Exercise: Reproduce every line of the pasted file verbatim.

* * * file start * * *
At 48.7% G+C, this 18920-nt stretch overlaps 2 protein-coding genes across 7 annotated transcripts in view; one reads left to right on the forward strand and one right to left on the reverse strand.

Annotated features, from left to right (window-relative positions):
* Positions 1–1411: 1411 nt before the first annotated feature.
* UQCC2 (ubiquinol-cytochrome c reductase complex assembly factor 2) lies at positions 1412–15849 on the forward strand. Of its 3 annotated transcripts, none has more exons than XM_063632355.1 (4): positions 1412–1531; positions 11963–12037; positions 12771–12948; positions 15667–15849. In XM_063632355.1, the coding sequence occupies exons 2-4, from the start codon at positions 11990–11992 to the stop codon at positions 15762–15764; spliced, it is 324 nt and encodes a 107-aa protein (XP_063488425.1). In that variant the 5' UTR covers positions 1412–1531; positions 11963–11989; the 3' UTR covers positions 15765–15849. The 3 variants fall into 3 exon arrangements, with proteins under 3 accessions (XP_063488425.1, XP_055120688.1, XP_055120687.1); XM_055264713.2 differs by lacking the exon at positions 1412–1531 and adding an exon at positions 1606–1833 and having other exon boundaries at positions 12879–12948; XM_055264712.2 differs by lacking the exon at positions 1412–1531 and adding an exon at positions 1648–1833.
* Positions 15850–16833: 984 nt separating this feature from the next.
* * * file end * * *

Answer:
At 48.7% G+C, this 18920-nt stretch overlaps 2 protein-coding genes across 7 annotated transcripts in view; one reads left to right on the forward strand and one right to left on the reverse strand.

Annotated features, from left to right (window-relative positions):
* Positions 1–1411: 1411 nt before the first annotated feature.
* UQCC2 (ubiquinol-cytochrome c reductase complex assembly factor 2) lies at positions 1412–15849 on the forward strand. Of its 3 annotated transcripts, none has more exons than XM_063632355.1 (4): positions 1412–1531; positions 11963–12037; positions 12771–12948; positions 15667–15849. In XM_063632355.1, the coding sequence occupies exons 2-4, from the start codon at positions 11990–11992 to the stop codon at positions 15762–15764; spliced, it is 324 nt and encodes a 107-aa protein (XP_063488425.1). In that variant the 5' UTR covers positions 1412–1531; positions 11963–11989; the 3' UTR covers positions 15765–15849. The 3 variants fall into 3 exon arrangements, with proteins under 3 accessions (XP_063488425.1, XP_055120688.1, XP_055120687.1); XM_055264713.2 differs by lacking the exon at positions 1412–1531 and adding an exon at positions 1606–1833 and having other exon boundaries at positions 12879–12948; XM_055264712.2 differs by lacking the exon at positions 1412–1531 and adding an exon at positions 1648–1833.
* Positions 15850–16833: 984 nt separating this feature from the next.